Book Review of “Can’t Die for Size Zero” By Vrushali Telang

Can’t Die for Size Zero

Vrushali Telang

This is a totally humorous yet candid take on a large-sized girl’s attempts at losing weight.

30-year-old Joyeeta Naik, the protagonist, is a middle class Mumbai girl who works and lives in the city alone. She is single, “big” girl, with no boys/men in her life, and no career to boast of. She writes for a newspaper supplement – The Buzz of the Biz and it ain’t no big guns.

Her best friend Lara offers to fix her up for an appearance on a televised makeover show, and Joyeeta gets more conscious and bothered about her weight. She decides to surprise her family and friends and colleagues by revamping her image.

Out goes the obese Joyeeta and in comes a diva from the glossies whose weight loss journey is marked by many trial and error methods. New fancy diets and excruciating workout regimes – just so that she can be more confident and love her body. (Un)fortunately, Joyeeta is a true foodie and loves her occasional beer sips. There comes in a point where the reader can sense that Joyeeta is losing her basic self.

What follows is an interesting account of Joyeeta’s new life around (ex) boyfriends, friends, tailors, colleagues, parties, and a hoard of incidents (revolving around food) that make you laugh out loud.

Oh the connection between movies and food is strikingly well put. Haven’t we all felt like grabbing the same kind of food that we’ve seen actors eat in the movie? I always have.

And the rightful love/respect for beer is just hands-down perfect. Discussions amongst friends about love, life, sex etc. are brilliantly put and they never feel vulgar or forced.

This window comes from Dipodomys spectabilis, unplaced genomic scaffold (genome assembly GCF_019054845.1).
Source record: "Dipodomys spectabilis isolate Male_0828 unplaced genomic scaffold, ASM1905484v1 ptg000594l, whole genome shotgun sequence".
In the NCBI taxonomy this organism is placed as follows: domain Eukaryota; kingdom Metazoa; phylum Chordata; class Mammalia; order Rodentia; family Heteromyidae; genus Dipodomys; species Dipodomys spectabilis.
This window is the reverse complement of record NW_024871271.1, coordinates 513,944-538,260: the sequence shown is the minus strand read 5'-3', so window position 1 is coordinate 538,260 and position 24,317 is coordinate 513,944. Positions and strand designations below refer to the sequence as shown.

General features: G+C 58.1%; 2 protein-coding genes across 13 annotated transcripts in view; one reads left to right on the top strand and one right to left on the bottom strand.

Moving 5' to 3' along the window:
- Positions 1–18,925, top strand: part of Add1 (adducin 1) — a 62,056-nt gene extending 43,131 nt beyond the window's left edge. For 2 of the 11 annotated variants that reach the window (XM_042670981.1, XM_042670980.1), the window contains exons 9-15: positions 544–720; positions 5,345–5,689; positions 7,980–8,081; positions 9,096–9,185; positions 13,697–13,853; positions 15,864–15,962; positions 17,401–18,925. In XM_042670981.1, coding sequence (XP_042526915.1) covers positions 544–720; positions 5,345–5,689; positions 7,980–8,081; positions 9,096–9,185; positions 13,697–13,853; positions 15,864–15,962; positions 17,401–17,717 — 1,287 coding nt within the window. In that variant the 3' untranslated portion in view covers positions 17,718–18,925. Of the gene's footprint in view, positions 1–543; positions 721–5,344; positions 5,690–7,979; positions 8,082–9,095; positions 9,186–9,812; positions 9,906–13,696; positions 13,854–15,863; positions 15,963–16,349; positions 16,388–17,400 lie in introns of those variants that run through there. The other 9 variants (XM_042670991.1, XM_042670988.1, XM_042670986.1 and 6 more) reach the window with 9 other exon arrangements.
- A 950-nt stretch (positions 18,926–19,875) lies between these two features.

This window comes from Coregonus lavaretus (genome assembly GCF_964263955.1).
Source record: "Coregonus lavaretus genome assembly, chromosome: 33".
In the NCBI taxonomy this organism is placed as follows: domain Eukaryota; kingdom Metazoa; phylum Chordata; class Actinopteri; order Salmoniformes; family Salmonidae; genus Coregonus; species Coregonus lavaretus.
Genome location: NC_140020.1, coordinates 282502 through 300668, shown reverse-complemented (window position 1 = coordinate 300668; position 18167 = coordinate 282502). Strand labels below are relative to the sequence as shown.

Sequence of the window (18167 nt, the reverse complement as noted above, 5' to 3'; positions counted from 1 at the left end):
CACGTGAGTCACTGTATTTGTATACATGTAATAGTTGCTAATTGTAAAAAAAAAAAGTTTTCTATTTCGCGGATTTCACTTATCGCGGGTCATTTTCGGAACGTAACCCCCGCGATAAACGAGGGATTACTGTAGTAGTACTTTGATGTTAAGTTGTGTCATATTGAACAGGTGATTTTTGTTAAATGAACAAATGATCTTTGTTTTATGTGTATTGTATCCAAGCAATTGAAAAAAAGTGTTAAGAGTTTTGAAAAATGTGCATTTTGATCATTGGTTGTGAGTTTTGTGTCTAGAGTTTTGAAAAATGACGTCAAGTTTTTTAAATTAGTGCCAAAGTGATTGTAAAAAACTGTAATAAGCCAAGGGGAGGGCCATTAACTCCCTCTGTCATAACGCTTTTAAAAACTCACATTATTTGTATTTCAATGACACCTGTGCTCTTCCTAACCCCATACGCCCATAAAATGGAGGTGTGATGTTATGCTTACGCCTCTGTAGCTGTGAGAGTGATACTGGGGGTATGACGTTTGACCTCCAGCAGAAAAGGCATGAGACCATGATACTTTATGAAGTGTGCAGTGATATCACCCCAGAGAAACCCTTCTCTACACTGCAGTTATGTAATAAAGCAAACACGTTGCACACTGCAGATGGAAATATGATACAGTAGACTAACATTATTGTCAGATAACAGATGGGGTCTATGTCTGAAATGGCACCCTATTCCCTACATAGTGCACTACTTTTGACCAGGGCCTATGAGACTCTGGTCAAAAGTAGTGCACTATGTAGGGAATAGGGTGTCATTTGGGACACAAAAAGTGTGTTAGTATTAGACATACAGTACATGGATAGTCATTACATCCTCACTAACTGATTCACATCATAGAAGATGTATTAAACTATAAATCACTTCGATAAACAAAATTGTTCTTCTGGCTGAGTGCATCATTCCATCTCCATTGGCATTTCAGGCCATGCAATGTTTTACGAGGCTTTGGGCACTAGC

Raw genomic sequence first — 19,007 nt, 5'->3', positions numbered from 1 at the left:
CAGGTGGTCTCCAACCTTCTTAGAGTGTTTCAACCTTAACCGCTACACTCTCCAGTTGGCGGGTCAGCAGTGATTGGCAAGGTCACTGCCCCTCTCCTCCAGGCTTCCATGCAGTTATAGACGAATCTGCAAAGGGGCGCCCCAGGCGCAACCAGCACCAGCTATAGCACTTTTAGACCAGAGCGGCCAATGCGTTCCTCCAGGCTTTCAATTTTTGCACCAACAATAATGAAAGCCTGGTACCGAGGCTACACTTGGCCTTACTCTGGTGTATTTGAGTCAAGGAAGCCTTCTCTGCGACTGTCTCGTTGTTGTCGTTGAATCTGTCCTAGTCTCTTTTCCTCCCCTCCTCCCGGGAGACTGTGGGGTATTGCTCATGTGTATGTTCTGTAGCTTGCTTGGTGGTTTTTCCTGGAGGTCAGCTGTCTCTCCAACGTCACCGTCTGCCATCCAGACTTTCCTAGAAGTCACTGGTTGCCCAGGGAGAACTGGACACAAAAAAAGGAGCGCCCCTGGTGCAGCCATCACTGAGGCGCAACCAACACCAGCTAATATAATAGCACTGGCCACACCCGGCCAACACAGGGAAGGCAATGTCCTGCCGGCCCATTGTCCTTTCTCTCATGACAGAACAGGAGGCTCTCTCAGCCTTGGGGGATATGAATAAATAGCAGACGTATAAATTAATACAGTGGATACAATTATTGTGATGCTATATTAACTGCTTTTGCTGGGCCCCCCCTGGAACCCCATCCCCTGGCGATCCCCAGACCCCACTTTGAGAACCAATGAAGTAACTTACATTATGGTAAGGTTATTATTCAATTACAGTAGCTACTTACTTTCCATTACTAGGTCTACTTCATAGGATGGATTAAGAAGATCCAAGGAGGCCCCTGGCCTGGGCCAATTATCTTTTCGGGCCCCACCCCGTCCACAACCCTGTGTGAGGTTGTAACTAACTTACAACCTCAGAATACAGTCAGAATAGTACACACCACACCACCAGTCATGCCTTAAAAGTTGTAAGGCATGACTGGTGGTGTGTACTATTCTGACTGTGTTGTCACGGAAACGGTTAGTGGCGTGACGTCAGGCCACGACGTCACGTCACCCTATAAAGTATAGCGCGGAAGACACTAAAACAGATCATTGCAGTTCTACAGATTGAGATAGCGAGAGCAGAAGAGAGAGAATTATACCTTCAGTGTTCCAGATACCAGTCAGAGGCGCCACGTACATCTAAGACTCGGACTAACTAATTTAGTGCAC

Their (mis)adventure during the trek is an absolutely hilarious read.

The book addresses not just the weighty issues but the support friends and food provide to an individual.

It is a fun, witty, bold and, rather appetizing tale of the large-sized and large-hearted Joyeeta. It is hilarious, and is written in simple unpretentious language. The characterization is done darn well and you begin to care for Joyeeta and relate to her in many ways.

Looking at the cover page you might feel it is a clichéd subject to read. Yes, to a certain extent it is. But the way it is delivered is what I’m hinting at. The book goes beyond the usual concept to explore what happens to those who are not a size zero. It is a hilarious and poignant tale on how it feels to be an XXL size in an age that worships size Zero. The whole concept has received so much attention in the last few years that one begins to wonder about how it impacts those who sit on the other side of the fence. It is much more than being healthy. The book aims to be more about food and fashion; about men and marriage. It reflects sexual liberation.

Some food for the body and some for the soul. Overall, pure entertainment.


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